Menzion, sometimes Minzion is a small settlement in southern Scotland near Tweedsmuir in the Scottish Borders, in the valley of the River Tweed.

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Middle English

Middle English (ME) is collectively the varieties of the English language spoken after the Norman Conquest (1066) until the late 15th century; scholarly opinion varies but the Oxford English Dictionary specifies the period of 1150 to 1500.

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Middle Scots

Middle Scots was the Anglic language of Lowland Scotland in the period from 1450 to 1700.

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Modern Scots

Modern Scots comprises the varieties of Scots traditionally spoken in Lowland Scotland, and parts of Ulster, from 1700.

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National Trust for Scotland

The National Trust for Scotland for Places of Historic Interest or Natural Beauty, commonly known as the National Trust for Scotland (Urras Nàiseanta na h-Alba) is a Scottish conservation organisation.

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Ninian Winzet

Ninian Winȝet or Winzet (1518–1592) was a Scottish Catholic priest and polemical writer.

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Normans

The Normans (Norman: Normaunds; Normands; Normanni) were the people who, in the 10th and 11th centuries, gave their name to Normandy, a region in France.

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Old English Latin alphabet

The Old English Latin alphabet—though it had no standard orthography—generally consisted of 24 letters, and was used for writing Old English from the 9th to the 12th centuries.

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Old Norse

Old Norse was a North Germanic language that was spoken by inhabitants of Scandinavia and inhabitants of their overseas settlements from about the 9th to the 13th century.

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Older Scots

Older Scots refers to the following periods in the history of the Scots language.

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Ormulum

The Ormulum or Orrmulum is a twelfth-century work of biblical exegesis, written by a monk named Orm (or Ormin) and consisting of just under 19,000 lines of early Middle English verse.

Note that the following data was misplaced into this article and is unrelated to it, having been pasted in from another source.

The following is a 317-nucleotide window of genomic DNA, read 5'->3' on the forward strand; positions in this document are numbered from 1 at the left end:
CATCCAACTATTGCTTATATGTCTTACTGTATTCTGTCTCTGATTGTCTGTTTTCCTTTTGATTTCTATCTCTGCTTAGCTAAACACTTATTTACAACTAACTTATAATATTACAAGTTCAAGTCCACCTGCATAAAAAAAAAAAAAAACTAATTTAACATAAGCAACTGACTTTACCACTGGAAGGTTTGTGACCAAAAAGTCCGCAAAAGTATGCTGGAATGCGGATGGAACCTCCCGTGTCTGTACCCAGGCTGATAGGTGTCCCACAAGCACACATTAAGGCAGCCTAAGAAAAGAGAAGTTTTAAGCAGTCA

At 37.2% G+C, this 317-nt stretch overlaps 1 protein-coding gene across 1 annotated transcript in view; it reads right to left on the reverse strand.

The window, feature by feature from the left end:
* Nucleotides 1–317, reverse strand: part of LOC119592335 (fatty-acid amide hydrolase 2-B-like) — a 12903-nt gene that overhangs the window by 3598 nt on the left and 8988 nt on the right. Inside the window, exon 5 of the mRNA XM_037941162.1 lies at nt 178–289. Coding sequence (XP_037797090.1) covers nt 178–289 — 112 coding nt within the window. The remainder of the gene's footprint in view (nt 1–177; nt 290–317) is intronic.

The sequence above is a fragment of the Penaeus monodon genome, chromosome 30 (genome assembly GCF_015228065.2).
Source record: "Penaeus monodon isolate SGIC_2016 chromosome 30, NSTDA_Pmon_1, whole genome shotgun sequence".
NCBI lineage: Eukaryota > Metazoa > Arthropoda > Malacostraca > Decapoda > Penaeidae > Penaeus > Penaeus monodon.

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Palatal consonant

Palatal consonants are consonants articulated with the body of the tongue raised against the hard palate (the middle part of the roof of the mouth).

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Palatal lateral approximant

The palatal lateral approximant is a type of consonantal sound used in some spoken languages.

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Palatal nasal

The palatal nasal is a type of consonant, used in some spoken languages.

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Participle

A participle is a form of a verb that is used in a sentence to modify a noun, noun phrase, verb, or verb phrase, and plays a role similar to an adjective or adverb.

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Perthshire

Perthshire (Siorrachd Pheairt), officially the County of Perth, is a historic county and registration county in central Scotland.

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Postcodes in the United Kingdom

Postal codes used in the United Kingdom are known as postcodes (originally postal codes).

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Proto-Germanic language

Proto-Germanic (abbreviated PGmc; German: Urgermanisch; also called Common Germanic, German: Gemeingermanisch) is the reconstructed proto-language of the Germanic branch of the Indo-European languages.